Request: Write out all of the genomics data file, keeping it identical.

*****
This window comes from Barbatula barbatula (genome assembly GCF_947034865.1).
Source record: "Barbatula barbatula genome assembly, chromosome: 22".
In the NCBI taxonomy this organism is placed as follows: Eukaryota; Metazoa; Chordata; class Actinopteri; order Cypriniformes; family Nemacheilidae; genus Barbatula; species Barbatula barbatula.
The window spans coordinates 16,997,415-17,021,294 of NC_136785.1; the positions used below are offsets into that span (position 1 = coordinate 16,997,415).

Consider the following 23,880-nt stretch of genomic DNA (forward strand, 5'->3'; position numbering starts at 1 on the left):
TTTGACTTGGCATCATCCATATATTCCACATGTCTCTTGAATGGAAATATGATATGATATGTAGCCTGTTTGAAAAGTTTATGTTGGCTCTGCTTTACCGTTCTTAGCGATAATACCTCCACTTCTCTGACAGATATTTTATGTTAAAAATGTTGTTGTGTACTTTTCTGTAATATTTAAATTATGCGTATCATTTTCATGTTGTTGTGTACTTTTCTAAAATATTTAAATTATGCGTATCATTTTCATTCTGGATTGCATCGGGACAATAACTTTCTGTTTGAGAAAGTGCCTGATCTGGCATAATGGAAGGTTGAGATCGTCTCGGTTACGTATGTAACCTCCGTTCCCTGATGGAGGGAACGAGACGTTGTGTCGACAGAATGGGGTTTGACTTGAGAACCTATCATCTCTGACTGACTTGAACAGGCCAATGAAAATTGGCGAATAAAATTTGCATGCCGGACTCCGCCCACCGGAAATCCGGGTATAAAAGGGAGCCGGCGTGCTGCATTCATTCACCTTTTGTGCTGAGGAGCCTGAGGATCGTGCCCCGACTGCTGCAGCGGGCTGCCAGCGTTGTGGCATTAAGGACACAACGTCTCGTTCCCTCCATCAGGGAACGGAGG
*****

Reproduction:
This window comes from Barbatula barbatula (genome assembly GCF_947034865.1).
Source record: "Barbatula barbatula genome assembly, chromosome: 22".
In the NCBI taxonomy this organism is placed as follows: Eukaryota; Metazoa; Chordata; class Actinopteri; order Cypriniformes; family Nemacheilidae; genus Barbatula; species Barbatula barbatula.
The window spans coordinates 16,997,415-17,021,294 of NC_136785.1; the positions used below are offsets into that span (position 1 = coordinate 16,997,415).

Consider the following 23,880-nt stretch of genomic DNA (forward strand, 5'->3'; position numbering starts at 1 on the left):
TTTGACTTGGCATCATCCATATATTCCACATGTCTCTTGAATGGAAATATGATATGATATGTAGCCTGTTTGAAAAGTTTATGTTGGCTCTGCTTTACCGTTCTTAGCGATAATACCTCCACTTCTCTGACAGATATTTTATGTTAAAAATGTTGTTGTGTACTTTTCTGTAATATTTAAATTATGCGTATCATTTTCATGTTGTTGTGTACTTTTCTAAAATATTTAAATTATGCGTATCATTTTCATTCTGGATTGCATCGGGACAATAACTTTCTGTTTGAGAAAGTGCCTGATCTGGCATAATGGAAGGTTGAGATCGTCTCGGTTACGTATGTAACCTCCGTTCCCTGATGGAGGGAACGAGACGTTGTGTCGACAGAATGGGGTTTGACTTGAGAACCTATCATCTCTGACTGACTTGAACAGGCCAATGAAAATTGGCGAATAAAATTTGCATGCCGGACTCCGCCCACCGGAAATCCGGGTATAAAAGGGAGCCGGCGTGCTGCATTCATTCACCTTTTGTGCTGAGGAGCCTGAGGATCGTGCCCCGACTGCTGCAGCGGGCTGCCAGCGTTGTGGCATTAAGGACACAACGTCTCGTTCCCTCCATCAGGGAACGGAGG